Some of Europe’s biggest banks are being drawn into money-laundering allegations centered on dirty Russian funds, adding to the scandal in an industry still recovering from the financial crisis, Bloomberg reports.
Lenders from Danske Bank and Swedbank AB to Raiffeisen Bank International and several Dutch institutions and are alleged to have handled a broad range of suspicious transactions involving Russian money. Danske has lost half its market value since admitting its role in a money laundering scandal in 2016.
The scandal, first revealed by the Organized Crime and Corruption Reporting Project (OCCRP), has rocked the financial systems of over a dozen countries. It is based on what it said were leaked documents detailing transactions worth more than $470 billion sent in 1.3 million transfers from 233,000 companies.
The disclosures describe a network of banking relationships that was used to export funds from criminals in countries from the former Soviet Union to Western nations, often via Estonia and Lithuania. Investigations are under way in the Baltic nations, the U.S., the U.K. and the Nordic countries, but almost daily revelations suggest there are more surprises to come on the scale of the misconduct.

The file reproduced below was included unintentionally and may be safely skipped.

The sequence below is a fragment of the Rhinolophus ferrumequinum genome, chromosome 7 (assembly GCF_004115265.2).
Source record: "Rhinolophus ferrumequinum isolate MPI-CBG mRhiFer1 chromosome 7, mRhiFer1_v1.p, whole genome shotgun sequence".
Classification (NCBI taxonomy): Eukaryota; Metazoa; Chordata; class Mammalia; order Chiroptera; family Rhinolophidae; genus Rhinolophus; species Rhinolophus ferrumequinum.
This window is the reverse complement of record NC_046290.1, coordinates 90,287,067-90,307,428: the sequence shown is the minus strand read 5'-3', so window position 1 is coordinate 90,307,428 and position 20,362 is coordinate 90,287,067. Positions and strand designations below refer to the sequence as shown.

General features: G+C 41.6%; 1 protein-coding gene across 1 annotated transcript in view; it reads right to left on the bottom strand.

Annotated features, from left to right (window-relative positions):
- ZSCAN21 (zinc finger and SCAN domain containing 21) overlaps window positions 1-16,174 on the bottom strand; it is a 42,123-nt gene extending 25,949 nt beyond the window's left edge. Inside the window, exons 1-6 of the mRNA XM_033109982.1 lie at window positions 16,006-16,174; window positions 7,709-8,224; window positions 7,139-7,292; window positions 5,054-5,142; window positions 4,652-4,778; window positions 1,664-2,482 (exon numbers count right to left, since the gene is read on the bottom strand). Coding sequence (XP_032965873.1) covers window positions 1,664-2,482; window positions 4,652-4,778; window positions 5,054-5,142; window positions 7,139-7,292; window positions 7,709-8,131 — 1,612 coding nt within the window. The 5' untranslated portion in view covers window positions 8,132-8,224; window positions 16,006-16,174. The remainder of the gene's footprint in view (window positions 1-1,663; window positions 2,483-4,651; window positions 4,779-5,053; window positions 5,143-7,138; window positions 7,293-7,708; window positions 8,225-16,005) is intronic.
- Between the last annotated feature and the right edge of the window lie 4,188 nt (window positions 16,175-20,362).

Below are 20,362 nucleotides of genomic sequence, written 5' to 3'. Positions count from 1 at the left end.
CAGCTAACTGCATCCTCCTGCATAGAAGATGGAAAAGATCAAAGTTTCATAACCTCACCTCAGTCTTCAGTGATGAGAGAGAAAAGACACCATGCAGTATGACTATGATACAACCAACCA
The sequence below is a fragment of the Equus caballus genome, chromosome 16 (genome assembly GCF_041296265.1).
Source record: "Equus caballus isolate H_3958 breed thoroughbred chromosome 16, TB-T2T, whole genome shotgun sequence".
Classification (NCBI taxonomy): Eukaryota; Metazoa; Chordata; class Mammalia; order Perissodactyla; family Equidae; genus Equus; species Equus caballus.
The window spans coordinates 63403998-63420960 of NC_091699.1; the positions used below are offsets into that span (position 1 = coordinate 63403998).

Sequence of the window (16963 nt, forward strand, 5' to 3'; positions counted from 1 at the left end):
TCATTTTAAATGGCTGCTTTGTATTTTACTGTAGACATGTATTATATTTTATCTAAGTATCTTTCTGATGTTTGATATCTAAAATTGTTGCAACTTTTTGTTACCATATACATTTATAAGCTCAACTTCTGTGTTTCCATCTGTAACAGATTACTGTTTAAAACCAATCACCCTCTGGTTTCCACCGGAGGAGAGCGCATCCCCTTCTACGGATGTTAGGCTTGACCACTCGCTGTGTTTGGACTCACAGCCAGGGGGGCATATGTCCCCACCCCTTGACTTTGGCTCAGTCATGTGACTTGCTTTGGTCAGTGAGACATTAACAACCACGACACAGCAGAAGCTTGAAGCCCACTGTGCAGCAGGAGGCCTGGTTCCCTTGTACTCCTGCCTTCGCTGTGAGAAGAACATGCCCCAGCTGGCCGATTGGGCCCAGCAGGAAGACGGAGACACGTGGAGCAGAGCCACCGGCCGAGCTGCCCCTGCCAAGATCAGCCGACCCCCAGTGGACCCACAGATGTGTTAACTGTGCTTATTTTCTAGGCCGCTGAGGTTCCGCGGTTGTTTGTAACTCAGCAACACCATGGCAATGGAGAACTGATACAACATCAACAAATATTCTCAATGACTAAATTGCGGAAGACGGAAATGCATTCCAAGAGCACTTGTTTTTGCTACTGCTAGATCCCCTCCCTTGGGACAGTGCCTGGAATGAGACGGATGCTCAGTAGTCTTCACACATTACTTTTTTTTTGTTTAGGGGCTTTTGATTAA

Raiffeisen Bank International led declines in European banking shares after the fresh round of revelations – dropping as much as 15 percent – after Bill Browder’s Hermitage Fund said the bank ignored warning signs that would have helped stop the laundering of funds from Russian criminal activity.
Separately, another OCCRP report said this week that an estimated $4.6 billion was sent to Europe and the U.S. from a Russian-operated network of 70 offshore companies with Lithuanian accounts. Dutch banks’ shares fell after the report, named the Troika Laundromat, which shows the three largest lenders in the country were used to move cash from Russia.